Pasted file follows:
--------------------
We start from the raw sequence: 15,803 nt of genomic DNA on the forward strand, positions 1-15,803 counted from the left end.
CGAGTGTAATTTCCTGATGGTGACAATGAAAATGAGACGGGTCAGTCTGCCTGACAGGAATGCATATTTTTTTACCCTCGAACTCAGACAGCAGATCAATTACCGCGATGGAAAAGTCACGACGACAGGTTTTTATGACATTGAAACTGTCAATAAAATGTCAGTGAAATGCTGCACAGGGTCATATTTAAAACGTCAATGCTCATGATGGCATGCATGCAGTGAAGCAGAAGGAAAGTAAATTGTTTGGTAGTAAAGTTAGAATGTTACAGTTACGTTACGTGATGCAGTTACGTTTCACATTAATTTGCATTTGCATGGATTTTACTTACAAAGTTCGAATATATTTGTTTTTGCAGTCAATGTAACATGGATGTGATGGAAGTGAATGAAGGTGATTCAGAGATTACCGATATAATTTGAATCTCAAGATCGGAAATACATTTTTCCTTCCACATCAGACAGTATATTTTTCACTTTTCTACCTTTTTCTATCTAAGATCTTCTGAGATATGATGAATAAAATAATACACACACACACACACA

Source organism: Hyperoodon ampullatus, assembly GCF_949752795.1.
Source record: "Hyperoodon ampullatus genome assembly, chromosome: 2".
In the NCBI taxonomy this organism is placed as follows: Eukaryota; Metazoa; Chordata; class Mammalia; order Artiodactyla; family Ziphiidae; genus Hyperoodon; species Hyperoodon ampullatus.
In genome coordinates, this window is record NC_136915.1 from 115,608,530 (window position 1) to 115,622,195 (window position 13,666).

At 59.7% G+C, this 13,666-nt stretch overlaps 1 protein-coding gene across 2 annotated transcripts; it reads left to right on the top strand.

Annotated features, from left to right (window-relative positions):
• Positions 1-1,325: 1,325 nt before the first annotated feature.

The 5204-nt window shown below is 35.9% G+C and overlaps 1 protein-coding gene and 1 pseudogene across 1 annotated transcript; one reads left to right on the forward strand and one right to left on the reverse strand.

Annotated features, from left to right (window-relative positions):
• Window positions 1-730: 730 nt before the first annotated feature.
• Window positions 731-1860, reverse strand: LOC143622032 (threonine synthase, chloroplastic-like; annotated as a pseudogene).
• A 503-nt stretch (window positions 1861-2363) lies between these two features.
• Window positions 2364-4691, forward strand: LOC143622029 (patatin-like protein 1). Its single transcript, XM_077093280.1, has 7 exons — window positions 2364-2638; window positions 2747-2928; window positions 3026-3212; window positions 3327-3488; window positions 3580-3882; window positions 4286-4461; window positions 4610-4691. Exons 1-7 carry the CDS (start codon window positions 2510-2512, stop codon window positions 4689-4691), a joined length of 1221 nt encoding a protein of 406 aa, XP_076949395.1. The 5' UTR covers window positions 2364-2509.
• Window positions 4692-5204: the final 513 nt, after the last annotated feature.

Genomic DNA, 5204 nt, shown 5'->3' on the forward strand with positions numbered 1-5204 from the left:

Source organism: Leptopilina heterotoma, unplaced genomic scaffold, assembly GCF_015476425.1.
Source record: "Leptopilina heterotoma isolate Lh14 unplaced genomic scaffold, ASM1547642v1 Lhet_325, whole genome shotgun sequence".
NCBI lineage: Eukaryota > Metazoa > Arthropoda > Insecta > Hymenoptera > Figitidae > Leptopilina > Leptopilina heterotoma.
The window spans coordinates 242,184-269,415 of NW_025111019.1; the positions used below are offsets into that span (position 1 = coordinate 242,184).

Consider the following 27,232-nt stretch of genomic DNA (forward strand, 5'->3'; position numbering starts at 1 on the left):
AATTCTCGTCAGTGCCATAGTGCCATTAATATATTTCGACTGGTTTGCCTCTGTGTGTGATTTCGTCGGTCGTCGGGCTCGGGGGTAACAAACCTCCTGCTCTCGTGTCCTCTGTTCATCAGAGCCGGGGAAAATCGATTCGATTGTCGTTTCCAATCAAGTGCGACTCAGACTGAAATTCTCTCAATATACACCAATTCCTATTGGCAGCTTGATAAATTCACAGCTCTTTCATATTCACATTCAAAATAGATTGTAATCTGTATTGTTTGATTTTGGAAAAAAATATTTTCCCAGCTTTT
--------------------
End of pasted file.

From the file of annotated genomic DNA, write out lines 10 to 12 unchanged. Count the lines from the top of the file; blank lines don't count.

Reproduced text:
The 5204-nt window shown below is 35.9% G+C and overlaps 1 protein-coding gene and 1 pseudogene across 1 annotated transcript; one reads left to right on the forward strand and one right to left on the reverse strand.

Annotated features, from left to right (window-relative positions):
• Window positions 1-730: 730 nt before the first annotated feature.